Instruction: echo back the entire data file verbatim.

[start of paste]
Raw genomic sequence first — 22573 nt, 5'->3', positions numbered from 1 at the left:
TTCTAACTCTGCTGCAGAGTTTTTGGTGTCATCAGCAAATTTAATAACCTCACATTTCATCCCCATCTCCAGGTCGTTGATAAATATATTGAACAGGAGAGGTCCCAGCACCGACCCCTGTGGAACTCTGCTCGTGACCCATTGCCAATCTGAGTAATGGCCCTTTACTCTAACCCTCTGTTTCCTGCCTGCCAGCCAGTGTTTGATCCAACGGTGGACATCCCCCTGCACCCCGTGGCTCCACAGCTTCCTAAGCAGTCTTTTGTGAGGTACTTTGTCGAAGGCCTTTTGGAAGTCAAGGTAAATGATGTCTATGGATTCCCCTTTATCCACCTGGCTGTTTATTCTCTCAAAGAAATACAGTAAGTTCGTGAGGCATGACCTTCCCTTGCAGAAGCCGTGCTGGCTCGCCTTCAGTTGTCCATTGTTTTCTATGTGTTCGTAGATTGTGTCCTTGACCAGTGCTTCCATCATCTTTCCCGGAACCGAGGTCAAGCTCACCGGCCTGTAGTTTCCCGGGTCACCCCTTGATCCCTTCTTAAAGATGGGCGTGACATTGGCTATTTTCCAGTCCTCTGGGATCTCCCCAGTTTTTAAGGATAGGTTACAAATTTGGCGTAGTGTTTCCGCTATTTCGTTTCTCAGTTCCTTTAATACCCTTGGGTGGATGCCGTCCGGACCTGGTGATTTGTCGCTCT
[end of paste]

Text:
Raw genomic sequence first — 22573 nt, 5'->3', positions numbered from 1 at the left:
TTCTAACTCTGCTGCAGAGTTTTTGGTGTCATCAGCAAATTTAATAACCTCACATTTCATCCCCATCTCCAGGTCGTTGATAAATATATTGAACAGGAGAGGTCCCAGCACCGACCCCTGTGGAACTCTGCTCGTGACCCATTGCCAATCTGAGTAATGGCCCTTTACTCTAACCCTCTGTTTCCTGCCTGCCAGCCAGTGTTTGATCCAACGGTGGACATCCCCCTGCACCCCGTGGCTCCACAGCTTCCTAAGCAGTCTTTTGTGAGGTACTTTGTCGAAGGCCTTTTGGAAGTCAAGGTAAATGATGTCTATGGATTCCCCTTTATCCACCTGGCTGTTTATTCTCTCAAAGAAATACAGTAAGTTCGTGAGGCATGACCTTCCCTTGCAGAAGCCGTGCTGGCTCGCCTTCAGTTGTCCATTGTTTTCTATGTGTTCGTAGATTGTGTCCTTGACCAGTGCTTCCATCATCTTTCCCGGAACCGAGGTCAAGCTCACCGGCCTGTAGTTTCCCGGGTCACCCCTTGATCCCTTCTTAAAGATGGGCGTGACATTGGCTATTTTCCAGTCCTCTGGGATCTCCCCAGTTTTTAAGGATAGGTTACAAATTTGGCGTAGTGTTTCCGCTATTTCGTTTCTCAGTTCCTTTAATACCCTTGGGTGGATGCCGTCCGGACCTGGTGATTTGTCGCTCT